The administration disclosed Friday that the tax cuts President Clinton proposed in his nationwide speech wouldn't become fully effective until the year 2000.

Meanwhile, the White House and Republicans traded barbs over whose tax plan was fairest to the middle class. And the administration signaled it was not rejecting out-of-hand a GOP idea to cut capital gains taxes.Late Friday, the Treasury Department released details about the tax-cut plan. They showed that Clinton's proposed $500 tax credit for families with children 12 and younger and the $10,000 deduction for education expenses would be worth much less than that in 1996 when the program is to begin.

Eligible families would be able to get only a credit of $200 in 1996, rising to $300 in 1997, $400 in 1998 and then $500 in 1999 and thereafter.

The $10,000 deduction to eligible families for college and vocational education expenses would begin at $2,000 in 1996, rising by $2,000 per year until reaching $10,000 in 2000.

While Clinton said in his speech Thursday night that the tax cuts would be phased in, he did not spell out how it would be done or how long it would take. White House fact sheets highlighted the Jan. 1, 1996, starting date for the program.

Administration officials said they did not hand out the details sooner because Treasury was still checking the numbers. Officials said the longer phase-in period was needed to make the benefits less costly, thus requiring fewer spending cuts to pay for them. The administration put the cost of the tax package at $60 billion.

The timing for the tax benefits was not the only part of the president's plan still under review.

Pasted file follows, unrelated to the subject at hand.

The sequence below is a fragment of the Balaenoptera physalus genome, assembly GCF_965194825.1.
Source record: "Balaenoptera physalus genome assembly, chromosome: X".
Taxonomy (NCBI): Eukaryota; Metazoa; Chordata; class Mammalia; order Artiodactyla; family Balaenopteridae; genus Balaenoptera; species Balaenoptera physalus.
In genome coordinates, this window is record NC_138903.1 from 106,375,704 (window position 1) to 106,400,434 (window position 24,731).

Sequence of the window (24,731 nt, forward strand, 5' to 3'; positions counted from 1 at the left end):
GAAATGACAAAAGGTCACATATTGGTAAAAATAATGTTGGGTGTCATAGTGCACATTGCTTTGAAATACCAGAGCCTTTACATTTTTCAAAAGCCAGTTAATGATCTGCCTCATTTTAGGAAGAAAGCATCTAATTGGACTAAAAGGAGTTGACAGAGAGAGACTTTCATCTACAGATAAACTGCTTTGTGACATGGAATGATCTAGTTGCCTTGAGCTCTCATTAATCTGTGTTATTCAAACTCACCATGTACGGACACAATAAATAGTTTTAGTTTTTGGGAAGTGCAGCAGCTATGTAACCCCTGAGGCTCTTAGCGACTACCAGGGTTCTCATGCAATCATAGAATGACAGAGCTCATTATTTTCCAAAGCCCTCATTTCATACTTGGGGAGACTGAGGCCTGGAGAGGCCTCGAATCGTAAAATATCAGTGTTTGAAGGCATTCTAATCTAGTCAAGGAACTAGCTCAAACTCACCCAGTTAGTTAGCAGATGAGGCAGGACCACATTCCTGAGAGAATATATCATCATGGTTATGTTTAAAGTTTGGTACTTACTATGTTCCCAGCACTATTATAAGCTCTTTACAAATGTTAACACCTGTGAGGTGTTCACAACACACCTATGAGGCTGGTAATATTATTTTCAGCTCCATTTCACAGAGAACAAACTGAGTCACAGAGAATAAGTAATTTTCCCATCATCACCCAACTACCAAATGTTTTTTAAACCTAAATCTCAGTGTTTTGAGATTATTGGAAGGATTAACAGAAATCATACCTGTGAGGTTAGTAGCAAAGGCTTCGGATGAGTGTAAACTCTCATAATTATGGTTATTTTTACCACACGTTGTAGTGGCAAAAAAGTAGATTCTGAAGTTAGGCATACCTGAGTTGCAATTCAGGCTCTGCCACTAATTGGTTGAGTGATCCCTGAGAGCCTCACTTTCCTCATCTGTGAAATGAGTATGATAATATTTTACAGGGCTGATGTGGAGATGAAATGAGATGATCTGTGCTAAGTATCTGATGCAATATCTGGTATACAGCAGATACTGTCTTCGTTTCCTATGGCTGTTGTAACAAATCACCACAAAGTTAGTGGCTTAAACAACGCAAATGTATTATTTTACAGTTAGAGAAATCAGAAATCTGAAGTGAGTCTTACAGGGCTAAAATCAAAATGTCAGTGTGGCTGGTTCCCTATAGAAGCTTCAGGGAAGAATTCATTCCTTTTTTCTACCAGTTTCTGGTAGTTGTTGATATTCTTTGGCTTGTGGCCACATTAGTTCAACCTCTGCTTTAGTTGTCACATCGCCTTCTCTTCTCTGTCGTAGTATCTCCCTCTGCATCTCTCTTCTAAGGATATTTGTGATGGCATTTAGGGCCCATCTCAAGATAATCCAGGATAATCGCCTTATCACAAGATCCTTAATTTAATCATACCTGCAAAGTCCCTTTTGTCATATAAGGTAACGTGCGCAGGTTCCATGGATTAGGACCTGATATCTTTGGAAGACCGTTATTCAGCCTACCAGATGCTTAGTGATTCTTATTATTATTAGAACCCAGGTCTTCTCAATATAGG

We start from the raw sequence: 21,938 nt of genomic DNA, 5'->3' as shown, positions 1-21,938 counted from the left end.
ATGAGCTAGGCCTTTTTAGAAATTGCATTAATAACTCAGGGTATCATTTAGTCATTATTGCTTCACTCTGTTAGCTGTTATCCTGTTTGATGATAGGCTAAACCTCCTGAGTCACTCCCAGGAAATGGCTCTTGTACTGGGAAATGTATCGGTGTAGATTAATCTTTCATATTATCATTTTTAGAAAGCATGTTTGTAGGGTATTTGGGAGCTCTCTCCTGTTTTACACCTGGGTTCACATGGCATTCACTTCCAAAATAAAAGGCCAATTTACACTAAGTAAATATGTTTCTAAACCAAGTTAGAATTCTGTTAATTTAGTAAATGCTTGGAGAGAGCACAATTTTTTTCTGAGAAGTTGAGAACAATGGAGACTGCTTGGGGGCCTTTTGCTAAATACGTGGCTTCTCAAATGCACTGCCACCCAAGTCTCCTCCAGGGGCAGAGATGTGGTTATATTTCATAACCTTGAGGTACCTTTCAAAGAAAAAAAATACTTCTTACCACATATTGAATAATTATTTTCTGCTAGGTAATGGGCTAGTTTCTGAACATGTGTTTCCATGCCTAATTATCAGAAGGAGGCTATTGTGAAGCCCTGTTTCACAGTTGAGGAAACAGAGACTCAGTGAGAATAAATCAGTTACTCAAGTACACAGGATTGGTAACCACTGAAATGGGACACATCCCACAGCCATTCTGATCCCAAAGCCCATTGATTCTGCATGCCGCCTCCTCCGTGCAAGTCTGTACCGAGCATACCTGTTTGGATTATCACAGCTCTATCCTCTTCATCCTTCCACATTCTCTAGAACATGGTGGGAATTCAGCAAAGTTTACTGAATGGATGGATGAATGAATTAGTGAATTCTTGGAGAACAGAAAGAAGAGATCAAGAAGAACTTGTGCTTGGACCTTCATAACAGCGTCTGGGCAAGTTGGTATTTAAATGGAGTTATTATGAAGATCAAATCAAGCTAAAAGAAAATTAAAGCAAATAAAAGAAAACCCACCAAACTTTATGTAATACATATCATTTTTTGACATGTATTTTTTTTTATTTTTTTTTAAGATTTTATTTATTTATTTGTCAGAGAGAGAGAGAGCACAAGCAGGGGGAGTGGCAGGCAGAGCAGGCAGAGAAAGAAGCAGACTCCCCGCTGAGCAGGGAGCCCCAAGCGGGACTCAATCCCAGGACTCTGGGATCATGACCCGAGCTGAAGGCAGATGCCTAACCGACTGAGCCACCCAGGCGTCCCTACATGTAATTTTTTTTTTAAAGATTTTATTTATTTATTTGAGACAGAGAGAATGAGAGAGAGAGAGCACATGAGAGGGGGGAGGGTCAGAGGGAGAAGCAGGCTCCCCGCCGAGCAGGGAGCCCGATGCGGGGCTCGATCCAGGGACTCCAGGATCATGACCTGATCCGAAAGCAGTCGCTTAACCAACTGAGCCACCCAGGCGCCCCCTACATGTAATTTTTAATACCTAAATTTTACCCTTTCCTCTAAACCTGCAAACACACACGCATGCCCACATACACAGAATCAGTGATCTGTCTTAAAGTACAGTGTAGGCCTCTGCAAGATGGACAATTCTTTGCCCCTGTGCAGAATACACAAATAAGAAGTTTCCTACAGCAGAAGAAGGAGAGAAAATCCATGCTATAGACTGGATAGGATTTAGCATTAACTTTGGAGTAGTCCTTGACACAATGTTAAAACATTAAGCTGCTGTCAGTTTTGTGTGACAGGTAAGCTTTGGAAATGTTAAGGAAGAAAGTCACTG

Administration officials said that there would be a series of meetings starting next week to make the final decisions on the budget cuts needed to pay for the tax reductions without inflating the deficit.

White House economic adviser Gene Sperling said it was possible that if budget cutters come up with additional money, the current proposed phased-in period would be accelerated.

"We are considering further cuts to speed up the phase-in period and also we may consider a couple of different ways to phase-in the deductions," Sperling said.

Republicans weren't waiting to see further details. They derided Clinton as a Johnny-come-lately to the tax cut debate and said their "Contract With America" campaign proposal was better because it offered more benefits to more people.

"Contract-light" was how incoming House Majority leader Richard Armey, R-Texas, described the Clinton program. "Ours is a much broader proposal and I think it's frankly a better proposal," he said.

With Republicans in control of both houses of Congress, GOP leaders let it be known that Clinton's package, which will be part of his 1996 budget request to Congress, would be drastically altered in the legislative process.

The proposal Clinton outlined in a televised address Thursday night would offer the country $60 billion in tax help through the $500 credit for families with children, a tax deduction for college or vocational eduction expenses and an expanded IRA.

Republicans repeatedly said they believed Clinton's program was not generous enough and the final proposal would be closer to theirs.